A Note of Care:
Call it cynical or call it shepherding (I feel strongly about one of those) but here is where a side of me arises from the “field of flowers” sensation of this book and assumes a defensive stance. Trust me, this book in no way poses threat to evangelical theology like “The Shack”, but it does have that same strange allurement. An allurement to get more excited about someone’s story instead of the Text of Scripture.
Four Notes of Concern:
1. The gospel is lacking. In one section, Colton is uncontrollable in his concern that a deceased man “knew” who Jesus was. “He Had to know Jesus” is repeated several times at the funeral home, to the point where the mom is forced to remove him from the facility. Here lies my concern: How did Colton (who went to heaven) “know” Jesus in a way that the older man did not “know” Jesus (and the reader is left to decide his fate). I am going to avoid the debate here over childhood salvation - but raise the question “is this book helpful or harmful to the adult who has a head knowledge of Christ but has never understood sin, substitution, wrath, atonement, etc”? In other words, does that individual walk away encouraged because he/she at least has the same child-like faith of Colton? Statements like “I’m not perfect but I talk to Jesus all the time” - “Me and God have our own thing going” - “I was baptized when I was…” - “I walked the aisle at age…” are justified with books like this. Satan whispers in individual’s ears, “See, if Colton got to go to heaven then you are okay”. Paul used his heavenly experience to BOAST in the gospel. He used it to urge people to repent of their sin - not be encouraged by ethereal cloud hopping.
2. Experiences are communicated as truth. I will admit up front, most of these are not necessarily contrary to Scripture. However, they are not Biblical either. They fall into some sort of grey, blurring the lines between vision and truth (more on that later). In other words, a 5-minute Google search on “near death experiences” will give you all the heavenly moments you can handle but I am not ready to bank on “having a water fight with Jesus in the River of Life” because someone said so.
• The great grandfather spends eternity as a young 30 year old and the little miscarried girl is bound to the age of 4ish. Is the girl growing older year by year? Is she stuck at 4? Is the man getting younger? Is he stuck at 30? Will they both experience heaven in those states for all eternity?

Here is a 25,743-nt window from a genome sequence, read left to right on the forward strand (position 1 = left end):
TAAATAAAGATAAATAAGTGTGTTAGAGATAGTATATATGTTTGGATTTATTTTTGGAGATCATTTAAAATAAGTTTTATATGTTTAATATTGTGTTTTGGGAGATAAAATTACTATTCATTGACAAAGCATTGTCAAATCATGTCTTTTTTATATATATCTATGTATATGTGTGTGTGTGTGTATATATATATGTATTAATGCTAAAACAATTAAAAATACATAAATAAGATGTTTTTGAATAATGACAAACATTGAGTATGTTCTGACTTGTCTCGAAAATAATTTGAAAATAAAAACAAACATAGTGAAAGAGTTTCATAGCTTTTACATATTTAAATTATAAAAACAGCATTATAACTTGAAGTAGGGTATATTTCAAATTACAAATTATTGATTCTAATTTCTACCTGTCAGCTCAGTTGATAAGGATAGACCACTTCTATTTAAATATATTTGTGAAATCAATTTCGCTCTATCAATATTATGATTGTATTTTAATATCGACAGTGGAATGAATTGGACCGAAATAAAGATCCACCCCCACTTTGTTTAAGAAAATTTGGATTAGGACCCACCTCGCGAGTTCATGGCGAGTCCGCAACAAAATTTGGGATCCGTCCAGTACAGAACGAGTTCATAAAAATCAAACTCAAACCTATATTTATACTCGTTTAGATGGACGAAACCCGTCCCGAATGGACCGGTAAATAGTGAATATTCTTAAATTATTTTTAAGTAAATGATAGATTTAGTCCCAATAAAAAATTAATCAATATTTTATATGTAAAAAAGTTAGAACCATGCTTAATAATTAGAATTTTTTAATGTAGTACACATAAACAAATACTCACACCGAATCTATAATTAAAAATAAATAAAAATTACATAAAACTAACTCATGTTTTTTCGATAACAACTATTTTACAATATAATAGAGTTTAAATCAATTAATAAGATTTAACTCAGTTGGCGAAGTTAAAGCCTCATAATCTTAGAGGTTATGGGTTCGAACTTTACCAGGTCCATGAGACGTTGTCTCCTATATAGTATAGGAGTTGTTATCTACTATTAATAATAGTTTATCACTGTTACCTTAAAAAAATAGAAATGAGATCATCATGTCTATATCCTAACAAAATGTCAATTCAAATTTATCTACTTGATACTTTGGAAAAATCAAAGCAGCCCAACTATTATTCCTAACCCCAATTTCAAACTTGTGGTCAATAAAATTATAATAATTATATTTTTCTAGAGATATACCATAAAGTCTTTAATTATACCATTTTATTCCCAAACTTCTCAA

• Everyone has wings in heaven…except for Jesus. This is absolutely not taught in Scripture and even calls into question several passages where angels and mankind are clearly distinct from one another. (Is 6, 1 Cor 6, Heb 2, Revelation)
• Swords are needed in heaven to keep Satan out…yet Colton saw Satan. Did the swords not work and Satan made it in? Did Colton go to where Satan was? Is God not powerful enough to keep Satan out without swords? Conversely, and most importantly, wasn’t Satan allowed in the presence of God in the Book of Job?
• Staying on the sword theme, Colton wanted to hold a sword but Jesus wouldn’t let him because it was “too dangerous.” Why? Who was he going to hurt? Was he going to hurt himself? Was he going to hurt someone else? Remember, he was in heaven … no tears, no pain, no death (Rev 21:4) … but danger?
• The Holy Spirit “shoots” his dad power when he preaches and Colton saw it happen. Trust me, every preacher alive will say “AMEN” to that. However, remember, he was in heaven for 3 minutes. His dad wasn’t preaching in those three minutes, right? So apparently Colton was able to see the future … yet the martyrs in Rev 6:10 are not allowed to see the future.
• Did the boy die or not? Colton suggests he did but the doctors say he did not. If he did die, did God not know it was his time? (Ps 139:16). Did He change his mind, send him back, and re-allot a new amount of days?
• Colton saw Jesus and confirmed His likeness as portrayed in a painting by a child prodigy whose parents are atheist. This is a massive portion of the books appeal. The family asks him over and over and over and over and over to confirm images they find. Todd makes it a point to keep this repetitive theme going throughout the book in an attempt to build his case. However, the case falls just as easily with one question: Who is to say Colton’s acknowledgment of Akiane’s depiction INVALIDATES every other visionary depiction that has been produced from those claiming to have seen Jesus? Why do we choose this one over others? Because he was 4 and she was 8? Illogical to me.